PyMC3 is really coming along. I tried it out on a Gaussian mixture model that was the subject of some discussion on GitHub: https://github.com/pymc-devs/pymc3/issues/443#issuecomment-109813012 http://nbviewer.ipython.org/gist/aflaxman/64f22d07256f67396d3a
Monthly Archives: June 2015
We got a nice pull request for
mpld3 recently, interactive legends. Another chance for me to use my new GIF animation recorder: https://github.com/jakevdp/mpld3/pull/299#issuecomment-110434953
This short note is interesting, but I think there is a lot more to be said (and to learn) on the matter of health communication: http://oncology.jamanetwork.com/article.aspx?articleid=2294967
A question from a colleague of a colleague asks “We’re working on how we present the GBD DALY burden for two populatlons of different sizes. Obviously, just comparing the DALYs is not appropriate. Have you ever seen a relative rate published?”
My answer is that the DALY rate (e.g per 100,000 person-year) is just the thing for this: http://ihmeuw.org/3cl8
I thought you might be interested in this article that we recently published in the Lancet HIV on “Definitions of Implementation Science in HIV/AIDS.” The full article can be accessed here: http://dx.doi.org/10.1016/S2352-3018(15)00061-2. In this article, we review the use of the term “implementation science” in the HIV scientific literature, then synthesize those existing definitions using network analysis, and finally offer a working definition.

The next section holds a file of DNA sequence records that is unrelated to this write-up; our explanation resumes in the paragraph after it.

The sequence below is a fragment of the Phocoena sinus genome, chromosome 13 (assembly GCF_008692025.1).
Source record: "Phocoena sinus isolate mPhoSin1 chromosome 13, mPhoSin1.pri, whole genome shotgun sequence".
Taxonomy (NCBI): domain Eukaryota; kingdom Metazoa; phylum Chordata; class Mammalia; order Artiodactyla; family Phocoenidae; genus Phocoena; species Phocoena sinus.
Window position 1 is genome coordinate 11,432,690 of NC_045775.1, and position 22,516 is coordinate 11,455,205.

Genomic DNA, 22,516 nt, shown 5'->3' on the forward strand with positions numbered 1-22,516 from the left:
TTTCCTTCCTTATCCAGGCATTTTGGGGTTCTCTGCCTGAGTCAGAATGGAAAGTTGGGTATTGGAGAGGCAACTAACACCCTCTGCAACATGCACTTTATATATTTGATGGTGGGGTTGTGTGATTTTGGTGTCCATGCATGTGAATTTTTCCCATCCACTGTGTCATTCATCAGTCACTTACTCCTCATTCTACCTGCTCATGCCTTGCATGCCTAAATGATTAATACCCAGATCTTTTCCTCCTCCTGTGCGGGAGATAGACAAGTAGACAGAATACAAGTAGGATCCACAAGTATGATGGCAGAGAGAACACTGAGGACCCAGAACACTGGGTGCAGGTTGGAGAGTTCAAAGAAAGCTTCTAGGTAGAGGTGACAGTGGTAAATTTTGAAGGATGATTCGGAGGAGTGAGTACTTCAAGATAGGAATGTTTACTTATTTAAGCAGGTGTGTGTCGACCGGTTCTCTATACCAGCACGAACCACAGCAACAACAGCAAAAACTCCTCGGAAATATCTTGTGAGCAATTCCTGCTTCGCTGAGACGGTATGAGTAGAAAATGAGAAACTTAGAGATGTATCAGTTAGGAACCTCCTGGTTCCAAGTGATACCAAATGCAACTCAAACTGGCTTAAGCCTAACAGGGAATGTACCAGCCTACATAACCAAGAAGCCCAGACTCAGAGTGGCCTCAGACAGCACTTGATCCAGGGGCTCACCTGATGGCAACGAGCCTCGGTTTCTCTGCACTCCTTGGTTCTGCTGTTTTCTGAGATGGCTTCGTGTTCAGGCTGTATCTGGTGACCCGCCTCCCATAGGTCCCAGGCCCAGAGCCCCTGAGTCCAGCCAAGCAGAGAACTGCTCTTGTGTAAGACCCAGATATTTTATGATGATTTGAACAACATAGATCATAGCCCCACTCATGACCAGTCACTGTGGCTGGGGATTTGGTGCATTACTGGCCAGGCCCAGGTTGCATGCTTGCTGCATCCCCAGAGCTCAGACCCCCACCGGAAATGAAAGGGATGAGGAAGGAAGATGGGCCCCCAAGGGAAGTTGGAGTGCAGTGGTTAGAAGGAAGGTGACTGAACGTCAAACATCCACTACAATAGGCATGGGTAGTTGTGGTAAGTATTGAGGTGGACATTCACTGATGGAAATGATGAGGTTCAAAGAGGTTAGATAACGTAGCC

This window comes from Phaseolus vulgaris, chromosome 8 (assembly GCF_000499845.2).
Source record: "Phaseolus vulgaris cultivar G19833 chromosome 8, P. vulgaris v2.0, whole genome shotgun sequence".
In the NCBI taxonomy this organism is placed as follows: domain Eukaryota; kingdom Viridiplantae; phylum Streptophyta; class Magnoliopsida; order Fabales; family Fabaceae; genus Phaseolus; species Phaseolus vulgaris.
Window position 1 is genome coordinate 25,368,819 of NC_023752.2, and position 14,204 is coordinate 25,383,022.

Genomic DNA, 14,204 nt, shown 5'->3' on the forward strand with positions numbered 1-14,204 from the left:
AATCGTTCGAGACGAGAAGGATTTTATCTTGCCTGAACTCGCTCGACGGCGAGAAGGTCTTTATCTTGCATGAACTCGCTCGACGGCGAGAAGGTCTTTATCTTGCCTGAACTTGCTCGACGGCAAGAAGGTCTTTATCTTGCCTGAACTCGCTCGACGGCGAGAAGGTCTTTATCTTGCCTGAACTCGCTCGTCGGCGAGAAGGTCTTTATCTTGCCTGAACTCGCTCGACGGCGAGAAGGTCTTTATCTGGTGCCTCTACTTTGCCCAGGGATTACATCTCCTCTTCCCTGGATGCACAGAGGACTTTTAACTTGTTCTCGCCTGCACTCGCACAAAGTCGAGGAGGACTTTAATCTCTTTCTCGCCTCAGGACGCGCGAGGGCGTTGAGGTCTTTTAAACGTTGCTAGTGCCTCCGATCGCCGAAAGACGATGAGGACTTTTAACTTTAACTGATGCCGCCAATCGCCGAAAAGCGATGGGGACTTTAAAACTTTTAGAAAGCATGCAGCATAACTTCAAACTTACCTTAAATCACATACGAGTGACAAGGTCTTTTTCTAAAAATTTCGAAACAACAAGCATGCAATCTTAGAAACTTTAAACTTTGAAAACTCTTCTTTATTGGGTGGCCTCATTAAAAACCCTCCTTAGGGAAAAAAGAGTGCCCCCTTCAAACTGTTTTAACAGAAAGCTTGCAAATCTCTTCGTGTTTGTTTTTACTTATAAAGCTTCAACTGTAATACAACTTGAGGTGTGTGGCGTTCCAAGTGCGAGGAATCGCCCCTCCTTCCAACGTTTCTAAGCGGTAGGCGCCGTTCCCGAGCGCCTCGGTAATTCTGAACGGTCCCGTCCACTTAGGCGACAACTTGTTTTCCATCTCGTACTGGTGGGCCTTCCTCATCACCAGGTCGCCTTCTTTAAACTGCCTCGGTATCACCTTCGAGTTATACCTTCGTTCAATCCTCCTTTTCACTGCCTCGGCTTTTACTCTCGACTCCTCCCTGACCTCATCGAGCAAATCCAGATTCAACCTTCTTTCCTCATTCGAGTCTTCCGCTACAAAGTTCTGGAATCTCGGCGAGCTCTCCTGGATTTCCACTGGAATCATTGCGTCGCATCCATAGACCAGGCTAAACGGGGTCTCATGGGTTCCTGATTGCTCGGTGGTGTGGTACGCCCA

In addition, we used D3 to create an interactive visualization of the network of definitions – available here: http://tinyurl.com/imp-scie-defs-hiv. Hovering over a node reveals the text of the definition; and you can click-and-drag the nodes if any are obscuring author names. Just a few tricks from my days taking your interactive data visualization class 🙂
Thanks for introducing me to interactive data visualization! I very much appreciated your course and I’m happy to have been able to apply your lessons in this article! Hope you’re having a great time with the babies!
I admit that I’ve been skeptical of the complete rewrite of PyMC that underlies version 3. It seemed to me motivated by an interest in using unproven new step methods that require knowing the derivative of the posterior distribution. But, it is really coming together, and regardless of whether or not the Hamiltonian Monte Carlo stuff pays off, there are some cool tricks you can do when you can get derivatives without a hassle.
Exhibit 1: A Laplace approximation approach to fitting mixed effect models (as described in http://www.seanet.com/~bradbell/tmb.htm)